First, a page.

When viral tweets and news articles about the Olympic Village’s “anti-sex beds” began to spread shortly before the start of the Tokyo Games, Airweave CEO Motokuni Takaoka knew that it would do no good to put out a hasty denial.
Instead, the event’s official bedding supplier decided to let the athletes do the talking, leading to a series of viral videos that have made the company’s product an online sensation — even if it wasn’t for quite the reasons it had hoped for.
“We didn’t expect the cardboard beds to go viral like they did,” Takaoka told The Japan Times on Sunday at the company’s showroom in Tokyo’s Otemachi district. “It’s something that we hadn’t given a thought to, hadn’t anticipated at all.”
What Airweave hoped would generate buzz was the latest version of its mattresses, which have become a favorite of Olympic athletes since the company first started distributing them ahead of the 2008 Beijing Games.
The company, which became a Japanese Olympic Committee sponsor in 2013, set out to make a modular version of its mattresses that could easily be adapted to fit any competitor — from 130-kilogram wrestlers to 40-kg runners.
That resulted in mattresses that are half as thick as Airweave’s 20-centimeter consumer model, allowing athletes to flip any of the three segments for firmer or softer cushioning — with initial configurations suggested by the company’s body-scanning technology.
Developed to meet standards put in place by the International Olympic Committee and the International Paralympic Committee, both the mattress blocks and the cover are washable — an added benefit when maintaining 18,000 beds inside the protective bubble of the athletes village.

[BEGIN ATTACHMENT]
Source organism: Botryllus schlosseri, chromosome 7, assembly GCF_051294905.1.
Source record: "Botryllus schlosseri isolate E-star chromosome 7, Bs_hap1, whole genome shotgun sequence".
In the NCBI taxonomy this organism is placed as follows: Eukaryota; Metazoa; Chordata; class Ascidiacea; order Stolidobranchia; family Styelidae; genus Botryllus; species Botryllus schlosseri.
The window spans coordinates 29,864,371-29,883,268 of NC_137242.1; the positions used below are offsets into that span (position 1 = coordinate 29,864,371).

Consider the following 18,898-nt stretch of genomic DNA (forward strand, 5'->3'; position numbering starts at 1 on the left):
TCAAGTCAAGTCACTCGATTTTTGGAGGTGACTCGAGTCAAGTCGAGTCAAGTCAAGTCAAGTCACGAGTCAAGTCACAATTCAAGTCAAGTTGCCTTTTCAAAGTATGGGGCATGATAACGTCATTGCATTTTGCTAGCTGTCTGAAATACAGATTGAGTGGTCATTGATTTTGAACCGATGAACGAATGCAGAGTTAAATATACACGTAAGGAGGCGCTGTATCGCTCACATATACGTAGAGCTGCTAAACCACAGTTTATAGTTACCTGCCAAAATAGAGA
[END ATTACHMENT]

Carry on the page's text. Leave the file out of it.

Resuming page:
“Even in light of the pandemic, we don’t have to take any extra precautions,” Takaoka said. “Before it became known as an ‘anti-sex bed,’ it was really an ‘anti-coronavirus bed.’”
Designers chose cardboard as a matter of function over form, finding the material was best able to support athletes on the thinner mattresses and withstand weight distribution that would break wooden frames.
But stress tests that found that the cardboard could support up to 200 kg struggled to withstand the narrative that the beds were designed to prevent athletes from engaging in the sort of relations that have inspired past Olympic host cities to distribute tens of thousands of condoms within the village.
Not that such activities are of any concern to Takaoka, who took over Airweave’s predecessor in 2004, which at the time built machinery to produce fishing line — the material for which inspired the company’s shift to mattresses and bedding just three years later.
“Sex is sex, whether it’s on our mattress or somebody else’s,” Takaoka said. “We just wanted to create a mattress that’s stronger than a normal mattress. We’re only focused on sleep; we’re not concerned with anything else that happens on the bed.”
A now-deleted tweet by Australian basketball player Andrew Bogut shortly after the beds were first unveiled in January 2020 prompted Tokyo organizers to insist that sex was possible on the beds — so long as no more than two people were involved.
The narrative was swept under the rug by the coronavirus pandemic until just before the start of the postponed Games, when a now-debunked New York Post article and tweets by American distance runner Paul Chelimo brought the issue back to the forefront.
— Japan Times: Sports (@jt_sports) August 3, 2021
Rather than attempting to insert itself into the conversation and risk getting drowned out by more viral posts, Airweave waited — and its patience was rewarded a day after Chelimo’s initial thread, when Irish gymnast Rhys McClenaghan posted a video of himself jumping on his bed, saying rumors regarding the beds’ lack of sturdiness were “fake news.”
“We worried about what the athletes would say, but when McClenaghan’s video came out, all the other athletes also started jumping on them and they all said the beds were fine,” Takaoka recalled. “And that’s why we felt comfortable putting out a statement touting the strength of the beds.”